World Bank: 50-MW Bumbuna to boost Sierra Leone economy

A World Bank official says Sierra Leone will complete the 50-MW Bumbuna hydroelectric project by mid-2008, giving a major economic boost to the energy-starved West African state, which is struggling to attract investment.

Lack of reliable power has been a major obstacle to growth in one of the world’s poorest countries. Bumbuna, 200 kilometers northeast of Freetown, originally was to be completed in 1998 but work was abandoned in 1997, when four-fifths finished, due to civil war.

World Bank representative Engilbert Gudmundsson said it is expected that Bumbuna will begin delivering power by July 2008. The government already has achieved a number of milestones in electricity sector reform funded by the World Bank’s International Development Association. (HNN 4/4/07)

“This will have an enormous effect,� Gudmundsson said of the expected Bumbuna start up. �This is certainly the single biggest project for boosting the economy. Without reasonably secure electricity at a reasonable price, you are not going to get foreign investment.”

Telecommunications companies and mining firms, some of the country’s few major foreign investors, complain they have to ship large volumes of fuel to remote rural areas to sustain their businesses, thereby eroding profits.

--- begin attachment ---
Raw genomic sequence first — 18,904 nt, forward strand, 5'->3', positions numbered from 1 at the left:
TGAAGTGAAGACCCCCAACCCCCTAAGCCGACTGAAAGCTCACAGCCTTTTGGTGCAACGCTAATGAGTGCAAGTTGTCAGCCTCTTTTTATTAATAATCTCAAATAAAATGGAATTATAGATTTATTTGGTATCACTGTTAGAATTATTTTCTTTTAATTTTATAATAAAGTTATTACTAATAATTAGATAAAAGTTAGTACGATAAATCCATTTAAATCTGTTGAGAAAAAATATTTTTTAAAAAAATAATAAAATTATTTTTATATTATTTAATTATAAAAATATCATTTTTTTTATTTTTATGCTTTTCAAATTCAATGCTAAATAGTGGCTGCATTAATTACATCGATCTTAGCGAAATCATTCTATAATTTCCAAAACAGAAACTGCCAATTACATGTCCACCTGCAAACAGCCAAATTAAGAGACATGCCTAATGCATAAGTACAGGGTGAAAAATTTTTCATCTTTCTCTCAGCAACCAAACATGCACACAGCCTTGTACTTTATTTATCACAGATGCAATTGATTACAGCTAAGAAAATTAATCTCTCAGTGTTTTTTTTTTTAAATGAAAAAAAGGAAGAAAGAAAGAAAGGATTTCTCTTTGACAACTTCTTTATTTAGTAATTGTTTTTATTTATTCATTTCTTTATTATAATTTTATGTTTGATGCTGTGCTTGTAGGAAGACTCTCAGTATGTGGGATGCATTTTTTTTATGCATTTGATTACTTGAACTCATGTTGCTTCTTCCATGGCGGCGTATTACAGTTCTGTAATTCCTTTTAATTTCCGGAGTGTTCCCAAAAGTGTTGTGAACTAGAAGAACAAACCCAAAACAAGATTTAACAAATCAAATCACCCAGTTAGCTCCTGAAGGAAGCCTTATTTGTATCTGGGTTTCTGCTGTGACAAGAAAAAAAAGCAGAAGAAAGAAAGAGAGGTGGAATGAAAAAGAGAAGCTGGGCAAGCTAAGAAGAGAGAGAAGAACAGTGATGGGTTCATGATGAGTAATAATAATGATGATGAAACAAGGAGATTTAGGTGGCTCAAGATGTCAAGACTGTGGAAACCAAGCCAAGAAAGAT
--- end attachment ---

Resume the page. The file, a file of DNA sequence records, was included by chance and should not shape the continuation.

Although Sierra Leone’s US$1.5 billion economy grew by 7 percent last year, it still has a long way to go to reach its peak level before the war, which wiped two-thirds off its value. The annual average wage for the former British colony’s 5.5 million people remains just US$220, the World Bank estimates.

Gudmundsson said construction of the 88-meter-tall dam on the upper Seli River is largely complete. The government is repairing the transmission line connecting it to the grid of the hilly coastal capital.

Most of the previous power line and transmission towers were dismantled during and after the war and sold for scrap by profiteers.

“The construction is almost finished,� he said. �We have had technical people looking at it recently and they say it is a very well done and well constructed power project.”

Construction has been carried out by Salini Costruttori of Italy, which has worked on the dam since its inception.

Although a financing shortfall of US$35 million remains to complete the project, Gudmundsson said the World Bank and African Development Bank were collaborating with the Finance Ministry to bridge the gap.

The dam was a political issue in an August 12 presidential election seen as a test of its recovery from a 1991-2002 civil war. However, both the ruling Sierra Leone People’s Party and opposition All People’s Congress said in their manifestos that they would ensure the completion of Bumbuna.

“Whoever is in office when electricity is restored to Freetown will almost certainly win the next election as well,” said one foreign aid worker.

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